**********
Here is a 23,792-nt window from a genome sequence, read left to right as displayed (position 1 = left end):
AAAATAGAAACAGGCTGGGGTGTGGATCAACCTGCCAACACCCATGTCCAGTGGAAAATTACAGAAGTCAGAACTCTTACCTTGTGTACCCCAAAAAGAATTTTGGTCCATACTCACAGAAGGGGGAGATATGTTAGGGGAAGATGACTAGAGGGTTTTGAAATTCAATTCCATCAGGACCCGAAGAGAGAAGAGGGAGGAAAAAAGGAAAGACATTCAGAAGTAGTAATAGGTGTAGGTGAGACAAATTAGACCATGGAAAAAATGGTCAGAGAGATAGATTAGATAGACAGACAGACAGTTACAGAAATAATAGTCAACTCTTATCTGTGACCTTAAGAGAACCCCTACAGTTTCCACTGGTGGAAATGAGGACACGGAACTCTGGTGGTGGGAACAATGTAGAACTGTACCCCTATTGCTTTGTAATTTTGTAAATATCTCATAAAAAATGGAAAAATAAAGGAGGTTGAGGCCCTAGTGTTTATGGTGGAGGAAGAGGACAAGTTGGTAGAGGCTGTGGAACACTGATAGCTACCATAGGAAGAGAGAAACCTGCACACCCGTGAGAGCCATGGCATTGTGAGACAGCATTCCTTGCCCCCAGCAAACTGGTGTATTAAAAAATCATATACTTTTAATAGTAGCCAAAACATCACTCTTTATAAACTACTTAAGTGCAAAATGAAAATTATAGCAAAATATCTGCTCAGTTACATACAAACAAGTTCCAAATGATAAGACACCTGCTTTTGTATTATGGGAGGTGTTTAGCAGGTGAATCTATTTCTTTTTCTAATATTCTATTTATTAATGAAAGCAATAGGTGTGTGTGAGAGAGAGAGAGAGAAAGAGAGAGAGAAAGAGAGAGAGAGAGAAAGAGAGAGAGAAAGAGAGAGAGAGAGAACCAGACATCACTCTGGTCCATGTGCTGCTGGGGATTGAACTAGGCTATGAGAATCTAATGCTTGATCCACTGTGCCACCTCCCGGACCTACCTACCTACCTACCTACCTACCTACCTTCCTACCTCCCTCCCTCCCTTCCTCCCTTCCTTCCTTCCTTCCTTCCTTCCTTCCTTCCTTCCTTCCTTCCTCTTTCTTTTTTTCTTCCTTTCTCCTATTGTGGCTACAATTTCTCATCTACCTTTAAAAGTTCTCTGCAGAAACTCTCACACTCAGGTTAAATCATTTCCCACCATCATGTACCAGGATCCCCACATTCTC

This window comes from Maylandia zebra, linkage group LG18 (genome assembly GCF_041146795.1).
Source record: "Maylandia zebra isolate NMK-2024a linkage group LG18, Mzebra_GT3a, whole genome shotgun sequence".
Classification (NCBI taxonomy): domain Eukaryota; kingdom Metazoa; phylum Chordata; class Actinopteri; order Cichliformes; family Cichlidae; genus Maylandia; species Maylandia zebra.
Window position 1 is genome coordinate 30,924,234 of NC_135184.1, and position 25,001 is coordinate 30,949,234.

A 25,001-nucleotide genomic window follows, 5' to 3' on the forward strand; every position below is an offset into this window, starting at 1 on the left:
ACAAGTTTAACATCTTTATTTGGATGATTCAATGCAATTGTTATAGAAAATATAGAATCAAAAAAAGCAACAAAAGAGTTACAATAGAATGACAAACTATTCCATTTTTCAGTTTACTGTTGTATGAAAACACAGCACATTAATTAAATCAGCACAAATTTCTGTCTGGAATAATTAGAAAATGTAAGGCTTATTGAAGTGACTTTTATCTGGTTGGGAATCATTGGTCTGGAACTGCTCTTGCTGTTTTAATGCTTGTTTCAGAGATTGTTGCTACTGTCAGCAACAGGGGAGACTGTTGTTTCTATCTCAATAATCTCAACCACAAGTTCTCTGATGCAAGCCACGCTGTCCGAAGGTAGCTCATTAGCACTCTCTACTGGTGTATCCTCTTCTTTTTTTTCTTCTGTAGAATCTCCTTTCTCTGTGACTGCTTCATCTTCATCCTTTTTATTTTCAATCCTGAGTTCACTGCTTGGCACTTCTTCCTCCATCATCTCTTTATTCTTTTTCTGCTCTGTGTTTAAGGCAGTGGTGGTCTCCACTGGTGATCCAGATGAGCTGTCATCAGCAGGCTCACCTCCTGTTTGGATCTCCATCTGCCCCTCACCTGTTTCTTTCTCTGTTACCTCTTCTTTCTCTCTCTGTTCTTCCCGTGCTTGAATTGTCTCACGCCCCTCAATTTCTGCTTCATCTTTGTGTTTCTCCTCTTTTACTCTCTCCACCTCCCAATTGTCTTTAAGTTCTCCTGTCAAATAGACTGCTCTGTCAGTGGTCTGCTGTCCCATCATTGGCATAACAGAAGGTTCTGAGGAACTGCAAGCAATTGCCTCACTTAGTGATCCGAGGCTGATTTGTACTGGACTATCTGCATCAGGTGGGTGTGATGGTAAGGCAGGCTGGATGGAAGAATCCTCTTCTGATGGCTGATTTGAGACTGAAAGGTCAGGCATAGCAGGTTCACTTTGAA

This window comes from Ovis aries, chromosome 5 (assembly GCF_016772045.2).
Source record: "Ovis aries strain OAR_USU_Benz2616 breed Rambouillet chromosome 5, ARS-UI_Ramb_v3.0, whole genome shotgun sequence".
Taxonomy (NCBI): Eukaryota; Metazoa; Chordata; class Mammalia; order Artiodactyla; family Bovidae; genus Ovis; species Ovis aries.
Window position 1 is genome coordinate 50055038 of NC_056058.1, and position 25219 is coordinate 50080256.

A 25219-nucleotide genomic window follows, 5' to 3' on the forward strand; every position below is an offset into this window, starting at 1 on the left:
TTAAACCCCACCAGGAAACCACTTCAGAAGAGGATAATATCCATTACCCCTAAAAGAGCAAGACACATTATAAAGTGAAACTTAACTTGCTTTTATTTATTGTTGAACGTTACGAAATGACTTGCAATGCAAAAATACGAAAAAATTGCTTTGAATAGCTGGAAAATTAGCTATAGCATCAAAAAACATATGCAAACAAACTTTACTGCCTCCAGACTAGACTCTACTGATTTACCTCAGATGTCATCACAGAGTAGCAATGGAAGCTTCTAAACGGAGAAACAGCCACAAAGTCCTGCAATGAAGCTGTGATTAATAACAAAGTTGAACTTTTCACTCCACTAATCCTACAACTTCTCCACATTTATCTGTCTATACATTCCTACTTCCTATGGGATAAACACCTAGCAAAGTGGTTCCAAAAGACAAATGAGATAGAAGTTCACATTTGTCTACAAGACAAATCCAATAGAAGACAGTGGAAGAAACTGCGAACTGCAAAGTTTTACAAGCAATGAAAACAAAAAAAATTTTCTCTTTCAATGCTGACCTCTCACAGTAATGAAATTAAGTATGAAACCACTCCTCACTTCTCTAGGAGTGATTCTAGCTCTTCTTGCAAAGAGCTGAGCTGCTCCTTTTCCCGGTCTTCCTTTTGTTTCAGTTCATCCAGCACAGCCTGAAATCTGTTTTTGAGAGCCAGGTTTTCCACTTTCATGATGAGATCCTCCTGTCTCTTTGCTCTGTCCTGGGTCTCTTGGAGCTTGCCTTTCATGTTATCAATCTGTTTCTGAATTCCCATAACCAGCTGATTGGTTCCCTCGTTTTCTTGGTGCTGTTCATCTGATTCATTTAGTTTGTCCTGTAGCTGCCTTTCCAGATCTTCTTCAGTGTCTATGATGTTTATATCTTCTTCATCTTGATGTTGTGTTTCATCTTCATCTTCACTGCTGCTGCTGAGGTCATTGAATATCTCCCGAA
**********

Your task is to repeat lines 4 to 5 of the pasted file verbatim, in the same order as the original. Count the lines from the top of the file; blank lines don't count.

Source record: "Maylandia zebra isolate NMK-2024a linkage group LG18, Mzebra_GT3a, whole genome shotgun sequence".
Classification (NCBI taxonomy): domain Eukaryota; kingdom Metazoa; phylum Chordata; class Actinopteri; order Cichliformes; family Cichlidae; genus Maylandia; species Maylandia zebra.